JOHN SUMMERJohn Summer
describes himself as an Air Force brat living all over the world before his
family settled down in Minnesota.His
desire to enter television news was eventually shaped by all the political intrigue and world events offered by Washington, D.C., where he
spent much of his
time designing restaurants after having graduated with a film and photography background in the 70's."My first wife worked at the White House under Carter," he says.
"I was intrigued by figures in power." John Summer
...At 30, Summer got the urge and headed off to familiar territory in Minneapolis, where interned at KSTP then took a position at WDIO in nearby Duluth as local host and producer of the syndicated "PM Magazine" program.
The demise of the show after a year proved to be a blessing in disguise.Summer
worked his way up the ladder from reporter to weekend anchor to main co-anchor of the evening news with his future second wife Liz Wagner.
From 1985, Summer
spent the next ten tears anchoring and reporting news for KSTP, an independent powerhouse soon taken over by Fox."The tone of the news changed quickly.It was real â€˜if it bleeds it leads,' in-your-face kind of stuff.It was new, and it was fun," he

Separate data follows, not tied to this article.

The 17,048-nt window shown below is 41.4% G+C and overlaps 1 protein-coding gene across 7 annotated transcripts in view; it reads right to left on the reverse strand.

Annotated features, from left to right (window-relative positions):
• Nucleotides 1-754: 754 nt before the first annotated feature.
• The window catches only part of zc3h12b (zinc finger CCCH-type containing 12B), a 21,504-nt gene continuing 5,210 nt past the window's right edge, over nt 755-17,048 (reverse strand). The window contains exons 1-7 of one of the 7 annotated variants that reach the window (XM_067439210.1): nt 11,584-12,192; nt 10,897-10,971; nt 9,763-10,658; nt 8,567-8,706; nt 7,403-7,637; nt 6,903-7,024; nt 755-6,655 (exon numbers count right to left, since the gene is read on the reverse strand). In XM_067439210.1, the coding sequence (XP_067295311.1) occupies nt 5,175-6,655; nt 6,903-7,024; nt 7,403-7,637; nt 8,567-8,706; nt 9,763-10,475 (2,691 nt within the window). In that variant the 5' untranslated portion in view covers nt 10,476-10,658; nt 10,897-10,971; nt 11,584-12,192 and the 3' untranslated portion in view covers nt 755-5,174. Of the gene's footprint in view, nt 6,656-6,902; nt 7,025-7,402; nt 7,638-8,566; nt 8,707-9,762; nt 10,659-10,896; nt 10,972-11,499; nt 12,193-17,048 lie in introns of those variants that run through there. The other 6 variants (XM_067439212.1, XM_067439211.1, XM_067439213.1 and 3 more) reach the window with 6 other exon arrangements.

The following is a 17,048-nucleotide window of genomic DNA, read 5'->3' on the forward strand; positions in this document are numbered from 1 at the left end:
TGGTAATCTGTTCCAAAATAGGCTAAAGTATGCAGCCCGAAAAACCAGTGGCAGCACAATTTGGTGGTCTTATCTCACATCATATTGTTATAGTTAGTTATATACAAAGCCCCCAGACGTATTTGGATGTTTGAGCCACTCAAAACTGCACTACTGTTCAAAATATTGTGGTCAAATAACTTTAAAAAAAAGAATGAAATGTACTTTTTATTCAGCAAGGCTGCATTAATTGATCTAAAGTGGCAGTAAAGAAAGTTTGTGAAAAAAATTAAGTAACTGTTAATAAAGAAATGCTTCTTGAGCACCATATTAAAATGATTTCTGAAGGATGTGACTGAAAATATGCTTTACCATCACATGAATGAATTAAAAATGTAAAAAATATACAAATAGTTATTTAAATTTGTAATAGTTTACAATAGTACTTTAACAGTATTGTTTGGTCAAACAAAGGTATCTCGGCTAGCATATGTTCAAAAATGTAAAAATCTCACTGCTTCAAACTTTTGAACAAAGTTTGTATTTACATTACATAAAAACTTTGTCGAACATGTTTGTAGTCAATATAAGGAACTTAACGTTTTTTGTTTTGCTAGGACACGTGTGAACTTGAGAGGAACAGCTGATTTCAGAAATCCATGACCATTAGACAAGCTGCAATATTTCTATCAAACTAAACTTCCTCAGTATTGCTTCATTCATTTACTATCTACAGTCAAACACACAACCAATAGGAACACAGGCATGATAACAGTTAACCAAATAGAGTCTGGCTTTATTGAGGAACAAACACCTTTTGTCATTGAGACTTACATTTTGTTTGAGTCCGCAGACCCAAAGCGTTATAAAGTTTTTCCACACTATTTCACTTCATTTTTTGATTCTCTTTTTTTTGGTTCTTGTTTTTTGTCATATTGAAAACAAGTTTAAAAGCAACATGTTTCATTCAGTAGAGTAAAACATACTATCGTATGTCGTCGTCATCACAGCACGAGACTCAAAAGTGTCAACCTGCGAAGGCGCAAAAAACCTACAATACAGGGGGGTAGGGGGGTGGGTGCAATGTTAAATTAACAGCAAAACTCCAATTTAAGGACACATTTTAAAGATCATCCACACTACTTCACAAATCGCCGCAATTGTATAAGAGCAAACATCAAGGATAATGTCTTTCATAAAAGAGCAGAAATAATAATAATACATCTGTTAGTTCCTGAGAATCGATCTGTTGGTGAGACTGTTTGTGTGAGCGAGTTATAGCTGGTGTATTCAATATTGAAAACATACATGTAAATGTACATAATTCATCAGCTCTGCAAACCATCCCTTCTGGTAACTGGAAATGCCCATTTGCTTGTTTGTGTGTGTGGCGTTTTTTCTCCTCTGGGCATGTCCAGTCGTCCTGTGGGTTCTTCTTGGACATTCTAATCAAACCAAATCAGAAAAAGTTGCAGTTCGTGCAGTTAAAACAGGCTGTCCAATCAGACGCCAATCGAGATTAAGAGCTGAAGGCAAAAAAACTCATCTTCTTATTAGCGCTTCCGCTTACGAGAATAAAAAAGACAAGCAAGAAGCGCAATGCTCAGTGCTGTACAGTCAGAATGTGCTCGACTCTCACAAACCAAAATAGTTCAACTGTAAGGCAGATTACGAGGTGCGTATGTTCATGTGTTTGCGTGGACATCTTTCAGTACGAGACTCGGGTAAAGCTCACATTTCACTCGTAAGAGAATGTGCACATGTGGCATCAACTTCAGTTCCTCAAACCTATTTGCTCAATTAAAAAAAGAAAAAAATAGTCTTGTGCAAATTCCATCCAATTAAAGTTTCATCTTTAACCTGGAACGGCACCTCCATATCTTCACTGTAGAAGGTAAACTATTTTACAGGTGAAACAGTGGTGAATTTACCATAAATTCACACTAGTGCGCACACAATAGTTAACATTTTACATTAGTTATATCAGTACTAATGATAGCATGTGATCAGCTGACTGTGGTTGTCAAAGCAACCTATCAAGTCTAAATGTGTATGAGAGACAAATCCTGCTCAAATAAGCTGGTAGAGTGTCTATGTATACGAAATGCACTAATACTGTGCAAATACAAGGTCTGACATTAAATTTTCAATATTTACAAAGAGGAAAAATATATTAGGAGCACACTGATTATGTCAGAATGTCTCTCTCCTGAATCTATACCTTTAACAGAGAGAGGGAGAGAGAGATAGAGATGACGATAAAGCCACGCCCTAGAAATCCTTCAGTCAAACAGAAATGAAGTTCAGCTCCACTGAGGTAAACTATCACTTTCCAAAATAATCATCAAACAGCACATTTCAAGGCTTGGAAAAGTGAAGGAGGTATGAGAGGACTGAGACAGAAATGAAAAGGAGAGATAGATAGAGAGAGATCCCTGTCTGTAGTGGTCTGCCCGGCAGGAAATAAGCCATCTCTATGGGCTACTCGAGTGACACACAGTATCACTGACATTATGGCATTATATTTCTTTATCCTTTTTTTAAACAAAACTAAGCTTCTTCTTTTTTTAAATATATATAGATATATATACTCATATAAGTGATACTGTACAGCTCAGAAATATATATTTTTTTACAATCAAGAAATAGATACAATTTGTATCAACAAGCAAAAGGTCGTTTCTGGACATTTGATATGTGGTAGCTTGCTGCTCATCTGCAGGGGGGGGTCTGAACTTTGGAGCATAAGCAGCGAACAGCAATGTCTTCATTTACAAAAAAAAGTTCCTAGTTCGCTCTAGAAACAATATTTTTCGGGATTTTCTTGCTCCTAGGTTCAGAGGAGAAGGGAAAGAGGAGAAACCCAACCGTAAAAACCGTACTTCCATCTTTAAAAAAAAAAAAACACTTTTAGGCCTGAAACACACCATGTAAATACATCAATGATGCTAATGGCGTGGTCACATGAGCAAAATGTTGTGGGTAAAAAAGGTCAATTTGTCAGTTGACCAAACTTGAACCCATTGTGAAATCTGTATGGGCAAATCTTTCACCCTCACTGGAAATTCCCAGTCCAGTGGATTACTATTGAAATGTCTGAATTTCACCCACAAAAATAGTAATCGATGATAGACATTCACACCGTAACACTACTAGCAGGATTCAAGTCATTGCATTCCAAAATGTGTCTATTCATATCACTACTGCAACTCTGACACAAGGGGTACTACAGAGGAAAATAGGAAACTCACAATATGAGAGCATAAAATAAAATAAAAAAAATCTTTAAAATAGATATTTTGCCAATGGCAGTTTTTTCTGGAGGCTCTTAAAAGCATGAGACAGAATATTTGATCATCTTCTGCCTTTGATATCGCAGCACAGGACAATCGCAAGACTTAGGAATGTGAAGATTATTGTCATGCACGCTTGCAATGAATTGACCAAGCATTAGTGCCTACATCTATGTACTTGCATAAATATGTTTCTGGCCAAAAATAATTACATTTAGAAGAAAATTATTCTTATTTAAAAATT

remembers.But covering people doing the worst things to people, as he
puts it, got old just as quickly.
knew where he
wanted to be.Having been familiar with the Central Coast since his
father retired to Santa Barbara in 1980, and having connections with Fox-owned Murdoch, which purchased KSBY
in 1995, Summer
landed an anchor position at the local NBC affiliate, where he
remained for three years until new owners took over, and failed to renew his
contract (read again: didn't see eye to eye).Not a bad place to be, on the beach, but out of a job nonetheless."If I were to stay in broadcasting I would have had to go to a bigger market to make money, then retire," he
explains, "But I didn't want that so I decided to change professions so we could stay here.This was our home."Summer
had just turned 50 when he
was offered an opportunity as a financial advisor for Merrill-Lynch
."It was another interest of mine but I had to go to school for the credentialsâ€¦it was intense."Again he
was working alongside his
wife Liz, who joined him as advisor as well.But the news never left his
blood.In 2003, Summer
helped start Central Coast Magazine, a glossy publication that reflects SLO's lifestyle."I do miss the news but now our magazine satisfies most of my needs that were fulfilled in broadcasting," he
says."I wanted to be able to tell people what was happening in a way they felt comfortable with.Plus I don't have to answer to anybody else."As editor-in-chief, Summer does call his own shots.He
loves the community, and loves to write.